We need to solve several issues. One – developing the Russian Far East, the areas of Russia, which are facing the Pacific.

All the population of the Russian Federation east of lake Baikal is 7 million people and the neighbouring provinces of China – 280 million people.

Economically this region is not also that important, though resources there are definitely enormous.

There are certain programs of that development which are not very well implemented, but anyway this is part of the strategy. It includes some infrastructural development, it includes construction of pipelines, which is going on.

Number two is to include Russia in the economic development of Asia-Pacific, including attracting investment from Asia-Pacific to the Russian Federation,.

By far this cooperation is mostly in energy, but even now the role of Russia in overall energy balance of Asia-Pacific is negligible.

With the implementation of Sakhalin projects, projects with China,  pipeline going to the Pacific, because that will change.

But also what is important is go beyond this traditional Russian orientation on energy, which means cooperation in the sphere of high-tech. And Russia now is actively entering the market of, for example, nuclear power energy in Asia-Pacific. There is growing cooperation in space research. There are possible cooperation also of biotechnologies, in telecom and in other areas with the corporations of that region.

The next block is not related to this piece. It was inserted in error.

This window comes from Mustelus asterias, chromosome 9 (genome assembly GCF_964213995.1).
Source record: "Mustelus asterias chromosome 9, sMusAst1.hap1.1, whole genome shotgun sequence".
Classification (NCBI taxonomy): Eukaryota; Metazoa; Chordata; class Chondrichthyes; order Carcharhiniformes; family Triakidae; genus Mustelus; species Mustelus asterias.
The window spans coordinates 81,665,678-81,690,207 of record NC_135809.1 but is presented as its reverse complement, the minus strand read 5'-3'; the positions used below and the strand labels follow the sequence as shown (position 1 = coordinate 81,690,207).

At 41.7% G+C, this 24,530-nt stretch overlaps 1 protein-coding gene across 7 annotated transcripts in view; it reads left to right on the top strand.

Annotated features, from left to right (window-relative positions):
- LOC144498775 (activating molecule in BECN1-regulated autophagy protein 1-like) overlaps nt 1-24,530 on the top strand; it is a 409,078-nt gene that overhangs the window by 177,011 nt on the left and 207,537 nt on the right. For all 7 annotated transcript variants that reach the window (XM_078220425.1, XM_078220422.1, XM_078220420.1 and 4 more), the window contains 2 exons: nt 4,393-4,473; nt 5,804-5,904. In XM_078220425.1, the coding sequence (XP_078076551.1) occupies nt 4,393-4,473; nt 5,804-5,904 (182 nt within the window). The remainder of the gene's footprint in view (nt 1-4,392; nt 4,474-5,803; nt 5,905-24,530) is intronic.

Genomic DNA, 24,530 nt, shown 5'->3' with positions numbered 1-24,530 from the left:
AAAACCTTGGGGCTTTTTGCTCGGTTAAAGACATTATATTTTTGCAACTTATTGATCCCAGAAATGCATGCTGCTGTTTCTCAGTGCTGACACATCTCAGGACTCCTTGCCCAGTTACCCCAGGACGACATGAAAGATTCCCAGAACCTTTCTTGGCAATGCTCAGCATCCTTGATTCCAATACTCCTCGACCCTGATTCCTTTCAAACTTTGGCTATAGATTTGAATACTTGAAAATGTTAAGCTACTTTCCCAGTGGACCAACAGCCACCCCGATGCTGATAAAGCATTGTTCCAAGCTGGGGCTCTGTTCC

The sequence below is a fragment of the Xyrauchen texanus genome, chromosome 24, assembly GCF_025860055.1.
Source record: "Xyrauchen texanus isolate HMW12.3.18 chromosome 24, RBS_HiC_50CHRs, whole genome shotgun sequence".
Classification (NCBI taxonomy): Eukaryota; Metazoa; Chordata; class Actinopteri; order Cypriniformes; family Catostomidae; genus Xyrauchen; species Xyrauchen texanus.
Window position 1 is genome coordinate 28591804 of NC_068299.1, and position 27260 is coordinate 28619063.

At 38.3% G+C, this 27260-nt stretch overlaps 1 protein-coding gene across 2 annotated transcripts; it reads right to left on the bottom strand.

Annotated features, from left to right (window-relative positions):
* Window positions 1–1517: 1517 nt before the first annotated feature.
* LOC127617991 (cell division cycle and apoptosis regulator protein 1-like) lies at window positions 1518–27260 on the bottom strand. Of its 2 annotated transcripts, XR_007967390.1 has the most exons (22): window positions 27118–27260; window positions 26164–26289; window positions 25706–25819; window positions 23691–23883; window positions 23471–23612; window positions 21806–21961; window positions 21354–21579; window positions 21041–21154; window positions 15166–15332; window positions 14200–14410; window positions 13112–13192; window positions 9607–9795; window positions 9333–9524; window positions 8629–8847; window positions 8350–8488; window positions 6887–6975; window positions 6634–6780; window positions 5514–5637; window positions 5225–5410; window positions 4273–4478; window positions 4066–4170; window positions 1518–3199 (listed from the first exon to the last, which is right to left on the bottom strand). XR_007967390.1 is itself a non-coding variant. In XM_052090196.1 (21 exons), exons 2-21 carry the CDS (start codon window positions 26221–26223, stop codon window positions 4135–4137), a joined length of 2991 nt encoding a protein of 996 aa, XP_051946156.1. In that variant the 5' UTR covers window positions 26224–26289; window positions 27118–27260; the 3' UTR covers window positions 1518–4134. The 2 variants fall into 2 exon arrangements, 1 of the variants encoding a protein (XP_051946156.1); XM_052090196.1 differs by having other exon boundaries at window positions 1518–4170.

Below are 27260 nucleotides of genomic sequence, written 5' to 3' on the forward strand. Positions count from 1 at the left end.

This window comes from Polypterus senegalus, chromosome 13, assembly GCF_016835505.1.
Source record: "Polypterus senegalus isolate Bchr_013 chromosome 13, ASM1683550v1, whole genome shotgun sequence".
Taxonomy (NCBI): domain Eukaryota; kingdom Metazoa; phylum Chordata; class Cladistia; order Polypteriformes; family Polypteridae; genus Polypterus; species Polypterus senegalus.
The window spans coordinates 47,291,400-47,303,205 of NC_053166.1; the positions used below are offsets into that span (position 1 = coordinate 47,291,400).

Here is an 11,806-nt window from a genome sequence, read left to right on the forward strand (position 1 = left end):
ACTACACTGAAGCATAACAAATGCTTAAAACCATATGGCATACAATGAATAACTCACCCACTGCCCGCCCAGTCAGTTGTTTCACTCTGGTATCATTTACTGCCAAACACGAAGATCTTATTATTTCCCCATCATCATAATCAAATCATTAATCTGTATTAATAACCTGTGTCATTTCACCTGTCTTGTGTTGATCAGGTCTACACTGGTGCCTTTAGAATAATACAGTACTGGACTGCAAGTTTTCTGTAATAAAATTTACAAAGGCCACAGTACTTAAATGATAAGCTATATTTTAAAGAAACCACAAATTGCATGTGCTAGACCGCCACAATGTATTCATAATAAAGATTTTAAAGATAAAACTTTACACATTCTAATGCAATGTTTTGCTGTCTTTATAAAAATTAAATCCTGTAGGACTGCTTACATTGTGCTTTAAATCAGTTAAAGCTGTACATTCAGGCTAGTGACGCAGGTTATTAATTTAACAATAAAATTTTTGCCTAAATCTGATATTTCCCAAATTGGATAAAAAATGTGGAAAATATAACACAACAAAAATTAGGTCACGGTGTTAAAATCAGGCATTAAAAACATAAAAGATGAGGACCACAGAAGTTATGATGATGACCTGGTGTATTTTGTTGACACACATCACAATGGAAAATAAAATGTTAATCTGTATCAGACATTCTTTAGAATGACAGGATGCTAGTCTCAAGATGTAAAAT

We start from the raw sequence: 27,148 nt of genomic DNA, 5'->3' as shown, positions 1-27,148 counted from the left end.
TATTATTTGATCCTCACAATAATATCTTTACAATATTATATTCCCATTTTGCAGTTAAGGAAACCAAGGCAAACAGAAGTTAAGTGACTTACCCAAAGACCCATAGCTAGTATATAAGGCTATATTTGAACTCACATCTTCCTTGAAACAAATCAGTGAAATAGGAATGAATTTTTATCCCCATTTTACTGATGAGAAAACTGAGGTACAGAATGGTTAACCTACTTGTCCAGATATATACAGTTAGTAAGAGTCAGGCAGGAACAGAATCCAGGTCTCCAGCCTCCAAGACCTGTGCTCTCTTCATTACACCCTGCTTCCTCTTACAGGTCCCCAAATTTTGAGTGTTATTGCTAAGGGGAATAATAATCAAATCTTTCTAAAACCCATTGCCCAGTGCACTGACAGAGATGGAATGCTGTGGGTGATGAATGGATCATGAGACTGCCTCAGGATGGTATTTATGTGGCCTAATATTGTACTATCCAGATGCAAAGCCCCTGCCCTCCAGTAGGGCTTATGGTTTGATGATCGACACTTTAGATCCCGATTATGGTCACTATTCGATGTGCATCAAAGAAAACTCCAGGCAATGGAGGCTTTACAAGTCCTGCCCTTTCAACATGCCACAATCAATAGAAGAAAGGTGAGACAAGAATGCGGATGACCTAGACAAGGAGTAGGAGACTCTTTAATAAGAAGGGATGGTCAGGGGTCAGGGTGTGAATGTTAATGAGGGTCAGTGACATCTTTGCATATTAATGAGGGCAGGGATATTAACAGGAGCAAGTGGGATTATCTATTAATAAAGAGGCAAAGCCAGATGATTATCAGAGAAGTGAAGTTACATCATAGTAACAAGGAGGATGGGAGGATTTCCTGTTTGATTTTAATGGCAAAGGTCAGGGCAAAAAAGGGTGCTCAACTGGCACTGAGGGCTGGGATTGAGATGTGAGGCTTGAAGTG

And the third aspect is, of course, broader Russian participation in all sorts of integrative, cooperative structures in that area. I think, we can speak about the end of certain era of discussions about the future architecture in Asia-Pacific where there is enormous alphabetic soup of different organisations.

Of course, APEC is an important institution and Russia will host the APEC Summit in Vladivostok in 2012. But I think what we see now is movement of cooperative ideas towards the format of enlarged East Asia Summits or format which can be also described as ASEAN Plus Eight, That was the format of the first Defence Ministers' Meeting in Hanoi.  And this combination actually can become the architecture for Asia-Pacific security, though it does not make everyone happy.

ARF is not extremely happy with this format as well as some countries, which are not part of the scheme, for example, our Mongolian friends

Another reason we convened this conference was the new development with Russia entering ASEM. Russia is not perceived as being to European by the Europeans and is not perceived as Asian by Asians. So for us there is always a challenge. But anyway, looking at Russia from that angle I think can be not just intellectually provocative, but also politically and economically useful.

And I would like now to give the floor to Mr. Alexey Borodavkin, Deputy Foreign Minister of Russia for Asia-Pacific Affairs. Please, Mr. Borodavkin, the floor is yours.